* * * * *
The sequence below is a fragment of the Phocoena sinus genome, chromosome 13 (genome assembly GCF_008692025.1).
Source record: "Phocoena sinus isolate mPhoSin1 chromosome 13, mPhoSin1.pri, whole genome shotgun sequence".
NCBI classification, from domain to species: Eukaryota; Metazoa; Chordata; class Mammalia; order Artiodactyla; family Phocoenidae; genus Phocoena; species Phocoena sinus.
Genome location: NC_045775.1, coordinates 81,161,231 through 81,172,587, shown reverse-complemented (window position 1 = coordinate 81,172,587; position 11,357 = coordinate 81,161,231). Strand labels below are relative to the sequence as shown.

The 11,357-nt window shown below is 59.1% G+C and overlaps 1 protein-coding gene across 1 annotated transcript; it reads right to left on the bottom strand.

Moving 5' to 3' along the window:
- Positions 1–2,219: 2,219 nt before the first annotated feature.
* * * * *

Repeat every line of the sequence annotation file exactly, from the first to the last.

The sequence below is a fragment of the Phocoena sinus genome, chromosome 13 (genome assembly GCF_008692025.1).
Source record: "Phocoena sinus isolate mPhoSin1 chromosome 13, mPhoSin1.pri, whole genome shotgun sequence".
NCBI classification, from domain to species: Eukaryota; Metazoa; Chordata; class Mammalia; order Artiodactyla; family Phocoenidae; genus Phocoena; species Phocoena sinus.
Genome location: NC_045775.1, coordinates 81,161,231 through 81,172,587, shown reverse-complemented (window position 1 = coordinate 81,172,587; position 11,357 = coordinate 81,161,231). Strand labels below are relative to the sequence as shown.

The 11,357-nt window shown below is 59.1% G+C and overlaps 1 protein-coding gene across 1 annotated transcript; it reads right to left on the bottom strand.

Moving 5' to 3' along the window:
- Positions 1–2,219: 2,219 nt before the first annotated feature.